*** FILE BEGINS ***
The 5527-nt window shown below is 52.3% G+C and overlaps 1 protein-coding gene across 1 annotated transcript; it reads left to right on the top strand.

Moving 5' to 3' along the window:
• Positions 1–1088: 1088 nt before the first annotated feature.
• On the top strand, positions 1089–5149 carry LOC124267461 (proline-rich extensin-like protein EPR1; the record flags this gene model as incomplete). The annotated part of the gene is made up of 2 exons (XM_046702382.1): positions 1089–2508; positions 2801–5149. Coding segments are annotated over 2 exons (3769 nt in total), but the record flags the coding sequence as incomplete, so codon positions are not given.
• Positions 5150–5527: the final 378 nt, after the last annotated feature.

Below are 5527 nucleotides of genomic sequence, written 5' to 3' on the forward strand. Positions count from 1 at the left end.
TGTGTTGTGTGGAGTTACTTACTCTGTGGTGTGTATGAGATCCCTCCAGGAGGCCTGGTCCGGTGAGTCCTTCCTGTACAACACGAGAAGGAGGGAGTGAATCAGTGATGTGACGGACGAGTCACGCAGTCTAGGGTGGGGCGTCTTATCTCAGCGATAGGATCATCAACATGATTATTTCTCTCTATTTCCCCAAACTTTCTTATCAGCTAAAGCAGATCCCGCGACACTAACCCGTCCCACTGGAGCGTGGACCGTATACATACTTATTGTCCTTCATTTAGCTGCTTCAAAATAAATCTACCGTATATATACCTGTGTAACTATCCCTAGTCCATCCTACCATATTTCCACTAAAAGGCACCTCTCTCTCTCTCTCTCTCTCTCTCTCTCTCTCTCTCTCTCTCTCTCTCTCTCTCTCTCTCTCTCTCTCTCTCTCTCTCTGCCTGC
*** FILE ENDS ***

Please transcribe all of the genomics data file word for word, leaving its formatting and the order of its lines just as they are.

The 5527-nt window shown below is 52.3% G+C and overlaps 1 protein-coding gene across 1 annotated transcript; it reads left to right on the top strand.

Moving 5' to 3' along the window:
• Positions 1–1088: 1088 nt before the first annotated feature.
• On the top strand, positions 1089–5149 carry LOC124267461 (proline-rich extensin-like protein EPR1; the record flags this gene model as incomplete). The annotated part of the gene is made up of 2 exons (XM_046702382.1): positions 1089–2508; positions 2801–5149. Coding segments are annotated over 2 exons (3769 nt in total), but the record flags the coding sequence as incomplete, so codon positions are not given.
• Positions 5150–5527: the final 378 nt, after the last annotated feature.

Below are 5527 nucleotides of genomic sequence, written 5' to 3' on the forward strand. Positions count from 1 at the left end.
TGTGTTGTGTGGAGTTACTTACTCTGTGGTGTGTATGAGATCCCTCCAGGAGGCCTGGTCCGGTGAGTCCTTCCTGTACAACACGAGAAGGAGGGAGTGAATCAGTGATGTGACGGACGAGTCACGCAGTCTAGGGTGGGGCGTCTTATCTCAGCGATAGGATCATCAACATGATTATTTCTCTCTATTTCCCCAAACTTTCTTATCAGCTAAAGCAGATCCCGCGACACTAACCCGTCCCACTGGAGCGTGGACCGTATACATACTTATTGTCCTTCATTTAGCTGCTTCAAAATAAATCTACCGTATATATACCTGTGTAACTATCCCTAGTCCATCCTACCATATTTCCACTAAAAGGCACCTCTCTCTCTCTCTCTCTCTCTCTCTCTCTCTCTCTCTCTCTCTCTCTCTCTCTCTCTCTCTCTCTCTCTCTCTCTCTCTGCCTGC